Progressive Grocer

FEB 2017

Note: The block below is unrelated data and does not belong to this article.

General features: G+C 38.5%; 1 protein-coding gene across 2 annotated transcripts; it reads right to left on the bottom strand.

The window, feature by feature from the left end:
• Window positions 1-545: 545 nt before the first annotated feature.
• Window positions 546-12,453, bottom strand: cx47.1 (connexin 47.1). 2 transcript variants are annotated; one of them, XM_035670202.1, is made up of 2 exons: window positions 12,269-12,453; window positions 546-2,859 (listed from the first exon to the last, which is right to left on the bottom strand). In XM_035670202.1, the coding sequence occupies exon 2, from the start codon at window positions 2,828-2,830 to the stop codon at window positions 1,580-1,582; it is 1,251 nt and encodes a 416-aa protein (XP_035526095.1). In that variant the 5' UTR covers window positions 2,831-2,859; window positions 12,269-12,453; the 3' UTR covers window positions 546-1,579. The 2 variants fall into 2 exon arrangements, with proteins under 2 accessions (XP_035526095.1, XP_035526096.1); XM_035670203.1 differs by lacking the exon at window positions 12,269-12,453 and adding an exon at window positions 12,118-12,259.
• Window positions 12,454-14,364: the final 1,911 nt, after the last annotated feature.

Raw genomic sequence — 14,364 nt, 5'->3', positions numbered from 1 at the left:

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58 | Progressive Grocer | Ahead of What's Next | February 2017 Grocery Cereal cereal, also launched in January. For her part, Fisher is highly opti- mistic about the category's long-term outlook, perhaps because, as she points out, Post "is the only cereal company to show growth in the category over the past 52 weeks. is is a result of our commit- ment to taste and our focus on marketing and merchandising fundamentals. "We don't believe cereal is boring, and retail- ers shouldn't either," she continues. "Breakfast food is a huge category, representing over $50 billion in sales, and is a significant business driver for retailers. Cereal is also the second-largest breakfast category behind fruit and one of the most economical break- fast options available to consumers. Additionally, research shows that when ready-to-eat cereals are in the grocery cart, the average cost of all groceries is $94.64, versus $46.54 when cereal is not in the cart — an increase of 103 percent, according to Nielsen Home Panel information. When shoppers stock up on their weekly must-haves, cereal is a go-to item that leads to additional purchases." More Ways to Go To counter the cereal category's current overall lack of momentum, AFB's Cabassa points out that, as well as focusing on health, savvy super- market operators "are exploring and offering an expanded selection of products and increas- ing promotional activity to deliver not only the products [shoppers] are looking for, but also at a value." He further recommends "segmentation of the category in print and media." Additionally, for many cereal makers, selling strategies revolve around cereal's versatility as an anytime snack or meal, or even as a recipe ingredient. "We are seeing the trend of cereal being con- sumed at various times outside of breakfast," notes General Mills' Prucha. "It can be a snack, as well as a different dessert option, and we have some marketing that focuses on this." "We've received lots of interest from consumers about unique recipes that mix our cereals and other healthy foods to make great-tasting and nutritious snacks, so we've been incorporating more and more recipe- based content into our marketing strategies," says Barbara's Kenny. Literally thinking outside the box is anoth- er smart move. "One of our best strategies with cereals is to offer them in single-serve bags," observes Kazemzadeh. "is gives the customer a chance to try the product at low cost. Once they become fans, they switch to the larger box." Additionally, Kay's has updated its packaging to make it "fresher and more appealing," she explains. Despite her upbeat view of the category, Fisher be- lieves grocers can still increase their odds of spectacu- lar sales. "To be successful in cereal, smart retailers will seek to optimize their shelf sets to 'fix the mix' for their consumers and their neighborhoods, and provide the right products at competitive and everyday promotion- al prices," she notes. "As the only major cereal company 100 percent vested in cereal, Post Consumer Brands is increasing investment in the category, including advertising and consumer promotions on our core best-selling brands. We're also making changes to our merchandising and packaging to improve consumer appeal and shopability. With the broadest portfolio of cereals spanning all segments of the category, we're uniquely positioned to help [grocers] create the mix that works for each of our customers." New and Exciting Speaking of cereal offerings, Cabassa suggests that retailers adopt "innovative product introduction," since, as he asserts, "innovation is the constant which keeps consumers engaged in the product." In an effort "to bring the category back to growth," Prucha also stresses new product develop- ment: "It is important to bring news to the cereal aisle, and we have focused on product innovation and renovation to keep the category relevant." Fisher, too, agrees on the importance of new products, observing: "We believe the key to success- ful innovation that will actually grow the category is to offer the right product at the right price for the right consumer. … Because taste is king in the ce- real aisle, we'll continue to invest in taste improve- ments across our portfolio where it makes sense and will increase consumer appeal." Even with all of the emphasis on novelty, how- ever, a large contingent of shoppers will always want their old standbys close at hand. Cabassa acknowl- edges that, for many consumers, "there is nothing better than just dropping back to your favorite [cereal]. at's what makes us all unique." PG Innovation is the constant which keeps consumers engaged in the product." —Dan Cabassa, America's Food Basket To learn the latest about the cereal bar category, visit Cr EATI v E P EBB l E s Fans of Post Cinnamon Pebbles can use them to coat doughnuts for a fun breakfast treat.

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